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50 Times a Year: The De Kas Dinner Menu on Rotation

Words by
February 28, 2017
We don’t choose a menu, we create the menu from what nature offers.
Our De Kas dinner menu consists of three starters (a soup plus two other selections), then the main course of fish or meat. Of course, there is always a vegetarian option available and no meal is complete without dessert. With a menu changing every week, that means a lot of creativity for me, but also the whole kitchen team. We’re constantly at the mercy of nature—getting the majority of our vegetables from our own greenhouse and nearby farm, and only supplementing the fresh tastes with products from local suppliers. We don’t choose a menu, we create the menu from what nature offers.
50 Times a Year
photo © Bas Wiegel
So how do we try out a new dish in the kitchen? It’s definitely a trial and error process that involves a lot of teamwork, a good imagination and flexibility. The creation starts during prep hours leading up to service. While working with the vegetables delivered straight from the farms each morning, we are constantly thinking, ‘How can I do more with it?’ As we prepare dishes for the table, we’re always thinking ahead to the next week’s menus. We try new things, share them with the rest of the team, taste constantly, but most importantly (for me at least), talk! Sharing ideas out loud sparks a certain creativity and also helps clarify ideas that aren’t fully formed. Sometimes a dish is made in only five minutes! All through talking, imagination and creativity.

But it’s important for us in the kitchen that nature takes the front seat. Vegetables are harvested fresh daily and they must be recognisable.
After making, tasting, talking, trying and adjusting a dish, we have to make a more standard recipe. It can be tedious, going through the motions and adjusting each small thing until it works and fits the standard of De Kas—this means fresh, flavorful, and nature-based. But it’s important for us in the kitchen that nature takes the front seat. Vegetables are harvested fresh daily and they must be recognisable. We just want the natural flavour to have the spotlight. Once we have a dish the way we like it, we make the recipe so we know that we have the same quality all menu week long and to make our kitchen jobs more streamlined.

But these recipes are only the base. Like I said, because we work so close to nature, our vegetables are not always the same. The flavour and texture of each individual vegetable is influenced by temperature, weather, harvest time, and even the delivery schedule. We have to honour each individual vegetable as unique and that’s why I say that while the recipe is our standard, the vegetable is the boss. Each day you sometimes have to adjust the recipe a little to make sure that each particular vegetable is treated individually.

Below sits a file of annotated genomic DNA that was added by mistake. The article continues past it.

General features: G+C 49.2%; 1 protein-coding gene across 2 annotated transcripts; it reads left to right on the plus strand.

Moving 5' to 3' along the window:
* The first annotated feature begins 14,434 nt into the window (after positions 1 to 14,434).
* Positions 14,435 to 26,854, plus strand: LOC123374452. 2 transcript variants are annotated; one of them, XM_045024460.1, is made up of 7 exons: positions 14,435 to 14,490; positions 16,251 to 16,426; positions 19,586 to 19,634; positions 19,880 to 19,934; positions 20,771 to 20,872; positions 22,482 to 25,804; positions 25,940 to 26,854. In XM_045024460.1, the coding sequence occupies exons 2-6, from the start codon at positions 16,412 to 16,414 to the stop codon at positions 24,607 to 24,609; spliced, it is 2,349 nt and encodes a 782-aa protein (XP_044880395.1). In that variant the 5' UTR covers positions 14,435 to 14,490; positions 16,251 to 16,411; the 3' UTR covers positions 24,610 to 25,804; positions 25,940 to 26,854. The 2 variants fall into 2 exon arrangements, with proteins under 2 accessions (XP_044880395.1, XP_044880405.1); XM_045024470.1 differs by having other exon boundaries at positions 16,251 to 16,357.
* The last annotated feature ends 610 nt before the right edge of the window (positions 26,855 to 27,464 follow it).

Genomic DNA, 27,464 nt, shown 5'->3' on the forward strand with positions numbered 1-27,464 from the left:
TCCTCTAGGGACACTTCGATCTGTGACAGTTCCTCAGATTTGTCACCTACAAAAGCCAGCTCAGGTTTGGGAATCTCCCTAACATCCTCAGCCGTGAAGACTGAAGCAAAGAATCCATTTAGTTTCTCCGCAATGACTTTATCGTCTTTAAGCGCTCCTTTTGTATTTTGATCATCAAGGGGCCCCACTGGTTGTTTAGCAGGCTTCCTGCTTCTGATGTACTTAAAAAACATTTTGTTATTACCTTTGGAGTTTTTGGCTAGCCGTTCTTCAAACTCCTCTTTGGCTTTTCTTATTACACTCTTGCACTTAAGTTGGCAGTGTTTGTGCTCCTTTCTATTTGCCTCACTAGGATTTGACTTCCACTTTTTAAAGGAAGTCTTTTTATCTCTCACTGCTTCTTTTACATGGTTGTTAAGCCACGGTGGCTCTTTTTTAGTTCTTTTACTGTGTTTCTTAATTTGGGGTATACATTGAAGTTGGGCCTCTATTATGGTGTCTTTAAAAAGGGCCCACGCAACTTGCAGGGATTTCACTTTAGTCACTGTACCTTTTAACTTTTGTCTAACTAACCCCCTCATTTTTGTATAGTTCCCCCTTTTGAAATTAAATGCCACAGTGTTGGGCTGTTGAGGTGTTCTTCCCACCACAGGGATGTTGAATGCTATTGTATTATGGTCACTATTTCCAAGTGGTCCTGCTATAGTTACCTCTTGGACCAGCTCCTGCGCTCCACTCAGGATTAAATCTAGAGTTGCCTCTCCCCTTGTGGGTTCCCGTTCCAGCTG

Because the menu is changing so fast we are always thinking ahead. What will change? How will we come up with new ideas? How else can we manipulate a vegetable so that its natural taste is highlighted, but in a new way? Some dishes stay on the menu for two weeks so this gives us the time and space to try out new things. But overall, you work with three menus in your head: your current menu (usually more of a routine), the next week’s menu, and then further ideas for the following week. It all starts with small ideas that we hope to fit on the menu.

Everybody in the kitchen can and sometimes needs to make a dish. So at the end, we all create a menu together. With all the chefs in the kitchen having ideas, sharing them, and collaborating, there’s more motivation. There is competition only because we are all proud of what we do, but in the end, all we want are the best dishes for the restaurant. The atmosphere is always about motivated teamwork with the same end goal.

But eventually, when we set the final menu, our kitchen chef Jarno and I make the call. Our main goal is achieving a menu that follows the philosophy of De Kas: fresh, natural and vegetable-based. Of course, sometimes there is a dish or a flavour that makes it onto the menu but then doesn’t quite work in the end. That’s hard! In your head the dish is perfect, yet still, something is missing when it’s put together on the menu with other dishes. It’s back to the drawing board and we have to make substitutions or changes to the recipe. At the end, our recipe creation is about staying positive and taking chances! Experimenting with food is creative work and can sometimes be disappointing. But focusing on the good, and not on the mistakes or frustrations, makes for delicious dishes. I always remind myself, like attracts like, and a positive mind brings positive, tasty and beautiful dishes!